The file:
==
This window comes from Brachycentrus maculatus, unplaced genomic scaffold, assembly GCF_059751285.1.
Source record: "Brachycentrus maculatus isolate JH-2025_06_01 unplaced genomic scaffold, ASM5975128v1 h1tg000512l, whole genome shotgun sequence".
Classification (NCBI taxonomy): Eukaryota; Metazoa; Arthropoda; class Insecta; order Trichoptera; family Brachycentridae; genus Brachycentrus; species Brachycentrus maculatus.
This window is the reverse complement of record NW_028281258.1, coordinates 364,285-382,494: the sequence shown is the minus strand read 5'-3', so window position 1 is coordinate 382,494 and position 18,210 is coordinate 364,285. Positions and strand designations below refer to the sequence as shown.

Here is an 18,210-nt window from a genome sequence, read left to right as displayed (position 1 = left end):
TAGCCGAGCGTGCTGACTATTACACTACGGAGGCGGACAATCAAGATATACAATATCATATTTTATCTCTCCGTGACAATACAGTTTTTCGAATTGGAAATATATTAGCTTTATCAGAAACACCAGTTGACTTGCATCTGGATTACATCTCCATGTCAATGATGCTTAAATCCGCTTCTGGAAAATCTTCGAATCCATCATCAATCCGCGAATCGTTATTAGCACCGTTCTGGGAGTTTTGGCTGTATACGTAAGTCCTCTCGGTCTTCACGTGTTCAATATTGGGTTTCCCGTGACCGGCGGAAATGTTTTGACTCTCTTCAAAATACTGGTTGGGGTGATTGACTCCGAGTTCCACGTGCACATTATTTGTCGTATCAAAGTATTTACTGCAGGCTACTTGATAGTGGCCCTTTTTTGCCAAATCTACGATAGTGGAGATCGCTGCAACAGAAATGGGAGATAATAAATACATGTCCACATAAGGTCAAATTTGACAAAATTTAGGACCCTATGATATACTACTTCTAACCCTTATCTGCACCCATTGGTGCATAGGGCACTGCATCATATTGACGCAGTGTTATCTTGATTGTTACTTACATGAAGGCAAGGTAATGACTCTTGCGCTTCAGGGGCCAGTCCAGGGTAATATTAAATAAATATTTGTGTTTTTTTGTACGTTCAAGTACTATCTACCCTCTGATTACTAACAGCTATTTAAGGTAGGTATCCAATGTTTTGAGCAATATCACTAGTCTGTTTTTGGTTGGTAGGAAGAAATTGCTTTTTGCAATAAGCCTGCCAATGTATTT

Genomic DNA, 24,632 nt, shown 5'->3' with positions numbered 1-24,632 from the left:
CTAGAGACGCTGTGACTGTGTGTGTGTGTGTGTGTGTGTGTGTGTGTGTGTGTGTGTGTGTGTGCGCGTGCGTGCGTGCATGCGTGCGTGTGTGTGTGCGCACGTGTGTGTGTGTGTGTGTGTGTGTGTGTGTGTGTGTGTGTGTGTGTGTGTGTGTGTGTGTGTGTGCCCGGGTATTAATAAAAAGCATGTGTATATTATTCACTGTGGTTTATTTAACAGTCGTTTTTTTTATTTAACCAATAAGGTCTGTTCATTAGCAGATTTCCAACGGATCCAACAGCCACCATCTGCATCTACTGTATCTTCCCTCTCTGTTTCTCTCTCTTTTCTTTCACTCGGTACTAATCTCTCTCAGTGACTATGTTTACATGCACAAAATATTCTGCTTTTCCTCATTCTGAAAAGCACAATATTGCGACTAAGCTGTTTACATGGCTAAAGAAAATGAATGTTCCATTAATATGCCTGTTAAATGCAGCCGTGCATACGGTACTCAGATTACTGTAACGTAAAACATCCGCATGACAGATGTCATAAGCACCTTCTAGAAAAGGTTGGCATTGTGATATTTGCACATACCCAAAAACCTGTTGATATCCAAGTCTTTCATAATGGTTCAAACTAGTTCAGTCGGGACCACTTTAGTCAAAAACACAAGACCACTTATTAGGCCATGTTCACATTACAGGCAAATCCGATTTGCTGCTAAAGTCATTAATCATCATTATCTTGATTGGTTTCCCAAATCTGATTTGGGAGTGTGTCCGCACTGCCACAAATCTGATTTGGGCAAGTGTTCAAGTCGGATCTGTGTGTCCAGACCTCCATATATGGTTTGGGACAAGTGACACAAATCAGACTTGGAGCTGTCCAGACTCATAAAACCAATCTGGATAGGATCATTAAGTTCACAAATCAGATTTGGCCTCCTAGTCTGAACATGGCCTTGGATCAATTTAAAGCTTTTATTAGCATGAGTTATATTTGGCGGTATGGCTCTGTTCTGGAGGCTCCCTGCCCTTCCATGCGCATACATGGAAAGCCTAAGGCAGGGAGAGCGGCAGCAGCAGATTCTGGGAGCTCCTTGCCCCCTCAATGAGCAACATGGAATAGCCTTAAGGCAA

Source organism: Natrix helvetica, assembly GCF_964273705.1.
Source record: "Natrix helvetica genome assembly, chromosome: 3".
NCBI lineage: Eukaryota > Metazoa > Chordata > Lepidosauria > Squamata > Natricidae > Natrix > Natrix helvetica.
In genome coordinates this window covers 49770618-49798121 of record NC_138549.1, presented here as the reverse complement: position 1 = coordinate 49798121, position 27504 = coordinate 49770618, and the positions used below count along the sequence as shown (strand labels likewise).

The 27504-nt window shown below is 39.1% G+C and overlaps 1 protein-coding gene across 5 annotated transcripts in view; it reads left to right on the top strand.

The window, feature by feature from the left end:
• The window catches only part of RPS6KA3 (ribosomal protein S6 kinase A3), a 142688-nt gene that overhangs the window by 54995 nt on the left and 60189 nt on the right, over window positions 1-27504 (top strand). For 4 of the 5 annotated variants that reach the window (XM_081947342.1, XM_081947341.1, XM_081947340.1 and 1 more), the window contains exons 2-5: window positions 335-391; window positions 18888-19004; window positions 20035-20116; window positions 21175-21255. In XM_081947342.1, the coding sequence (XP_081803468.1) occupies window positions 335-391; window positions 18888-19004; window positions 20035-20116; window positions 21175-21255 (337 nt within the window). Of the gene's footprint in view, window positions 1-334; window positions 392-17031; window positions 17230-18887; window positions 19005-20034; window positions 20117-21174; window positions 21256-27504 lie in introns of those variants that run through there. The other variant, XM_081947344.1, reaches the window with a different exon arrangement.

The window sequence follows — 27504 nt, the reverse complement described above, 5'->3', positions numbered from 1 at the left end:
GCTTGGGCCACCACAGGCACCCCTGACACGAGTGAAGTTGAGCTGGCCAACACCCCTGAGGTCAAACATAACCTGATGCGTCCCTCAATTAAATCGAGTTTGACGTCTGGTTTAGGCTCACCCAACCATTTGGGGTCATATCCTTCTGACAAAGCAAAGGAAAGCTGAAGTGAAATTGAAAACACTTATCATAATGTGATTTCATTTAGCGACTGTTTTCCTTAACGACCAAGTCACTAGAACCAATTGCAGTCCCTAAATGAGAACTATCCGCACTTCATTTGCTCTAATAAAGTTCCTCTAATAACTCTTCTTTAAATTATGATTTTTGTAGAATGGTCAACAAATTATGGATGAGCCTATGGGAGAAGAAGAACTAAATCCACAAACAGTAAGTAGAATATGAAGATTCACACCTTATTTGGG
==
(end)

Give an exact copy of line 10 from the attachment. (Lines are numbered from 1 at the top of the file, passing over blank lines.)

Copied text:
Source record: "Natrix helvetica genome assembly, chromosome: 3".